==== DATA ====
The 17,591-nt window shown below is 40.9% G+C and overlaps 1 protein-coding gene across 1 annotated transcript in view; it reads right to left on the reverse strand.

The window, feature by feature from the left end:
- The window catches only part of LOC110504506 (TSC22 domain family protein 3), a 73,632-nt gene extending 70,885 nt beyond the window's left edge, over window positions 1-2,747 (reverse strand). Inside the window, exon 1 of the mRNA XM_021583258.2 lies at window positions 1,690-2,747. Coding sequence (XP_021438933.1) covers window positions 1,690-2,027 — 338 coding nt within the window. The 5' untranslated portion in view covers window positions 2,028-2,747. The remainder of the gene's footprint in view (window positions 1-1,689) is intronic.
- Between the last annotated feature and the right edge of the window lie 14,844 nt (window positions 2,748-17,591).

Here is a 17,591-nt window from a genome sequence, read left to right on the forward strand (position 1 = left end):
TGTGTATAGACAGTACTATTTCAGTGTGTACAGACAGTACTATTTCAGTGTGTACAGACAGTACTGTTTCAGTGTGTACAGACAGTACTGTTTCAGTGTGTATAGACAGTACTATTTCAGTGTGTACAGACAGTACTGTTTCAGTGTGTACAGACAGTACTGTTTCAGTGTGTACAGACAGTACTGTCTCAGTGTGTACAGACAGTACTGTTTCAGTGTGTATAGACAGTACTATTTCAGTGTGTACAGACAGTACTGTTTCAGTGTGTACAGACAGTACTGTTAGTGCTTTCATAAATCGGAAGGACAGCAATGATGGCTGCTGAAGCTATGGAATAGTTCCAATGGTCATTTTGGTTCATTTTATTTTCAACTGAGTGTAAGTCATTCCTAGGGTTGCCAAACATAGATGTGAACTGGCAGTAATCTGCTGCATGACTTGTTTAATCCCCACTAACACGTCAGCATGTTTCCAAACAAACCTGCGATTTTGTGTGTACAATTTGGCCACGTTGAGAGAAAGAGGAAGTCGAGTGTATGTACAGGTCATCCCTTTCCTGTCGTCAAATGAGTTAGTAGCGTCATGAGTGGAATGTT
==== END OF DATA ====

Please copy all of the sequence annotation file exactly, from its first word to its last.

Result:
The 17,591-nt window shown below is 40.9% G+C and overlaps 1 protein-coding gene across 1 annotated transcript in view; it reads right to left on the reverse strand.

The window, feature by feature from the left end:
- The window catches only part of LOC110504506 (TSC22 domain family protein 3), a 73,632-nt gene extending 70,885 nt beyond the window's left edge, over window positions 1-2,747 (reverse strand). Inside the window, exon 1 of the mRNA XM_021583258.2 lies at window positions 1,690-2,747. Coding sequence (XP_021438933.1) covers window positions 1,690-2,027 — 338 coding nt within the window. The 5' untranslated portion in view covers window positions 2,028-2,747. The remainder of the gene's footprint in view (window positions 1-1,689) is intronic.
- Between the last annotated feature and the right edge of the window lie 14,844 nt (window positions 2,748-17,591).

Here is a 17,591-nt window from a genome sequence, read left to right on the forward strand (position 1 = left end):
TGTGTATAGACAGTACTATTTCAGTGTGTACAGACAGTACTATTTCAGTGTGTACAGACAGTACTGTTTCAGTGTGTACAGACAGTACTGTTTCAGTGTGTATAGACAGTACTATTTCAGTGTGTACAGACAGTACTGTTTCAGTGTGTACAGACAGTACTGTTTCAGTGTGTACAGACAGTACTGTCTCAGTGTGTACAGACAGTACTGTTTCAGTGTGTATAGACAGTACTATTTCAGTGTGTACAGACAGTACTGTTTCAGTGTGTACAGACAGTACTGTTAGTGCTTTCATAAATCGGAAGGACAGCAATGATGGCTGCTGAAGCTATGGAATAGTTCCAATGGTCATTTTGGTTCATTTTATTTTCAACTGAGTGTAAGTCATTCCTAGGGTTGCCAAACATAGATGTGAACTGGCAGTAATCTGCTGCATGACTTGTTTAATCCCCACTAACACGTCAGCATGTTTCCAAACAAACCTGCGATTTTGTGTGTACAATTTGGCCACGTTGAGAGAAAGAGGAAGTCGAGTGTATGTACAGGTCATCCCTTTCCTGTCGTCAAATGAGTTAGTAGCGTCATGAGTGGAATGTT